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Researchers scale up cooling film technology to rooftop size

Universities of Colorado at Boulder and Wyoming collaborate on cooling material which could provide air conditioning with ’almost no consumption of electricity.’

Researchers at the Universities of Colorado at Boulder and Wyoming say they have successfully scaled up an innovative water-cooling system capable of providing continuous day-and-night ’radiative cooling’. The development of the hybrid organic-inorganic radiative cooling film or ’metamaterial’ could increase the efficiency of power generation plants in summer and lead to more efficient, environmentally-friendly temperature control for homes, businesses, utilities and industries, they claim.

The new research demonstrates how the film, which was demonstrated in 2017, can be scaled into a 13 sq m array, which is small enough to fit on most rooftops. The significant benefit, the researchers say, is that the film can ’act as a kind of natural air conditioner with almost no consumption of electricity.’ 

Dongliang Zhao, lead author of the study and a postdoctoral researcher in CU Boulder’s Department of Mechanical Engineering said: “You could place these panels on the roof of a single-family home and satisfy its cooling requirements.”

The researchers’ film-like material reflects almost all incoming sunlight while still allowing an object’s stored heat to escape as much as possible, keeping it cooler than ambient air, even in the midday sun.

“The material, which we can now produce at low cost using the current roll-to-roll manufacturing techniques, offers significant advantages.” said Associate Professor Xiaobo Yin of the Mechanical Engineering department.

Associate Professor Gang Tan of the University of Wyoming’s Department of Civil and Architectural Engineering added: “We can now apply these materials on rooftops, and even build large-scale water cooling systems like this one, with significant advantages over the conventional air conditioning systems, which require high amounts of electricity to function,” said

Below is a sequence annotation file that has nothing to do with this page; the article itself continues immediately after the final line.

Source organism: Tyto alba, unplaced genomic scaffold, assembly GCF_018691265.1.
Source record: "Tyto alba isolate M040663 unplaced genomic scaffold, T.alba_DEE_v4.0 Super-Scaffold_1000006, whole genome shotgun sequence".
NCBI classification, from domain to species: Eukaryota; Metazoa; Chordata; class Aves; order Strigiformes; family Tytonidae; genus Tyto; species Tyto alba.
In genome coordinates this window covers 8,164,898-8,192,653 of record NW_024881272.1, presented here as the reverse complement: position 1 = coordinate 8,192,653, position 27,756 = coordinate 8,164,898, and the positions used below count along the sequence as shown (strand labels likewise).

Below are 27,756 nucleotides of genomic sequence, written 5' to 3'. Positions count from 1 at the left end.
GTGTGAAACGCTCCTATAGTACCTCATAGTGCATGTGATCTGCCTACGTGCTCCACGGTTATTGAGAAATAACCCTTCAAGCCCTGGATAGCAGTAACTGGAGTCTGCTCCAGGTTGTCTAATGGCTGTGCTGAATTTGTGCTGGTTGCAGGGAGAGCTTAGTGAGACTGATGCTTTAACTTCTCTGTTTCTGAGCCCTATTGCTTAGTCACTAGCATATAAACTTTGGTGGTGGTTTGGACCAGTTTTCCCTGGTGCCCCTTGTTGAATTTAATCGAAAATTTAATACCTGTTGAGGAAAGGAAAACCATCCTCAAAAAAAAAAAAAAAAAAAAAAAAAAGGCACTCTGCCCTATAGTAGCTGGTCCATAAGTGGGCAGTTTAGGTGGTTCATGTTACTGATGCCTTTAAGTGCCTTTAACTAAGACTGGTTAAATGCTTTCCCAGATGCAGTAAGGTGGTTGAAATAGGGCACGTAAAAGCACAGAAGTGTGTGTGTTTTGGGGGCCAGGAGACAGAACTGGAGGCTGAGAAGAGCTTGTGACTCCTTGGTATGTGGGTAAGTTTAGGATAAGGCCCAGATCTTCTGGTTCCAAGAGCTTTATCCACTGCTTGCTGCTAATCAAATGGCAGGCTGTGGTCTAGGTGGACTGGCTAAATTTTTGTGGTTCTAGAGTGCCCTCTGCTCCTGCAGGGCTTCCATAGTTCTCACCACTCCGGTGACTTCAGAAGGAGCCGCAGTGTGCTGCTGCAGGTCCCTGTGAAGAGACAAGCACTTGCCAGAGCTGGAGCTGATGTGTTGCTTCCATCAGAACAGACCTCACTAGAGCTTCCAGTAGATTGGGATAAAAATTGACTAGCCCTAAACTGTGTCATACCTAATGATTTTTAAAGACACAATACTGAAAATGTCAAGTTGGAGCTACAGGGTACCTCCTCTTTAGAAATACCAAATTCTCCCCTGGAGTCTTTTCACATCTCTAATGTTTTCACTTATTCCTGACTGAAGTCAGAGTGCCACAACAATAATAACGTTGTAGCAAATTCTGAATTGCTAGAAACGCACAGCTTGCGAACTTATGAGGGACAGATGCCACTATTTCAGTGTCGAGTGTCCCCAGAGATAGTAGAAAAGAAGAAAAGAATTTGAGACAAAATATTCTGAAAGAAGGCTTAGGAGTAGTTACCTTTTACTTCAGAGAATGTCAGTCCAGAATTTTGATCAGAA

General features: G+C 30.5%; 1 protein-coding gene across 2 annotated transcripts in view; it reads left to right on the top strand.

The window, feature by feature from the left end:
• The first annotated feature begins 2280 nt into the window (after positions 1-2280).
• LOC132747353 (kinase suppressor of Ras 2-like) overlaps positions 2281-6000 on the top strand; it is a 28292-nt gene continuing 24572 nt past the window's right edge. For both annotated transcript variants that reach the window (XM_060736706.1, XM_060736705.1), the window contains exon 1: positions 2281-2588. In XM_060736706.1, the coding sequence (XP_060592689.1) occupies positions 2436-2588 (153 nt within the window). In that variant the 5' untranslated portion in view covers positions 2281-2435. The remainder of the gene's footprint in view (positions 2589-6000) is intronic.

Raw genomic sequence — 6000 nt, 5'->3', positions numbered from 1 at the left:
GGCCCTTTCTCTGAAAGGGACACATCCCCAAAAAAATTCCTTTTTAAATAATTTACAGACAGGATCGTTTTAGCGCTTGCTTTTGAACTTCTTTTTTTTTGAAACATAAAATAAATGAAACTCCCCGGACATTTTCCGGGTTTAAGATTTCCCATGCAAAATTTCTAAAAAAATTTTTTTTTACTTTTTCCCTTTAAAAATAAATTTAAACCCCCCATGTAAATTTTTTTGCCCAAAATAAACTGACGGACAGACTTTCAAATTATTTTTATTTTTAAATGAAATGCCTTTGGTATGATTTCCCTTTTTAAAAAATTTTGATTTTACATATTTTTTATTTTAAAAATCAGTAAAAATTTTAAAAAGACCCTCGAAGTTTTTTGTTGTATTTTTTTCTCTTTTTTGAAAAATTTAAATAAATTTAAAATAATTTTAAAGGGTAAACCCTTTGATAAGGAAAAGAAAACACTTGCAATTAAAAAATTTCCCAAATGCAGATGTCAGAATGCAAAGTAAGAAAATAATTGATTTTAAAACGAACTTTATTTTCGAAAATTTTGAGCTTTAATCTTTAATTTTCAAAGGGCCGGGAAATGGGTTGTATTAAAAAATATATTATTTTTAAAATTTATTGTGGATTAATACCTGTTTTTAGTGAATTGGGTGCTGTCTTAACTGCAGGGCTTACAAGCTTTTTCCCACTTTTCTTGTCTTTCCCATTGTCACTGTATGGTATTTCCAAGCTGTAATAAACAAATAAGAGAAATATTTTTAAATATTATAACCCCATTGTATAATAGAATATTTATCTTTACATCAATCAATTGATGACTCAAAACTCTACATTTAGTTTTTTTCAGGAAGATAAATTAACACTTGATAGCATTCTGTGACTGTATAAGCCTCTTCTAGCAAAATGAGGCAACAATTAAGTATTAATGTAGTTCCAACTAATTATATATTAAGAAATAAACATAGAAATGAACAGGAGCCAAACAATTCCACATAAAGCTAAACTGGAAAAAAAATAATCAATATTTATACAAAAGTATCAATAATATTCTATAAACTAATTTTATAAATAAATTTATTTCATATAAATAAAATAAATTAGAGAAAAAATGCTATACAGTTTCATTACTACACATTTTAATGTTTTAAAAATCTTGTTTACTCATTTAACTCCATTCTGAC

The researchers tested their system outdoors in a variety of weather conditions, including wind, precipitation and humidity. In experiments conducted in August and September 2017, their proprietary RadiCold module kept a container of water covered by the metamaterial 20 deg F cooler than the ambient air between 12:30 pm and 3 pm, the most intense summer sunlight of the day.

The researchers proved that a cold storage unit could be used for load shifting, using a heat transfer fluid such as water, which could then be retrieved at a later time.

Co-author, Professor Ronggui Yang of the Mechanical Engineering department said: “We have built a module that performs in real-world, practical situations. We have moved quite far and fast from a materials level to a system level.”

The RadiCold module could become a viable solution for supplemental cooling for many applications, from houses to data centres, Mr Yang added. The US Department of Energy’s Advanced Research Projects Agency – Energy (ARPA-E) provided funding for the research. Startup company Radi-Cool Inc holds an exclusive option to the technology through March 2019.

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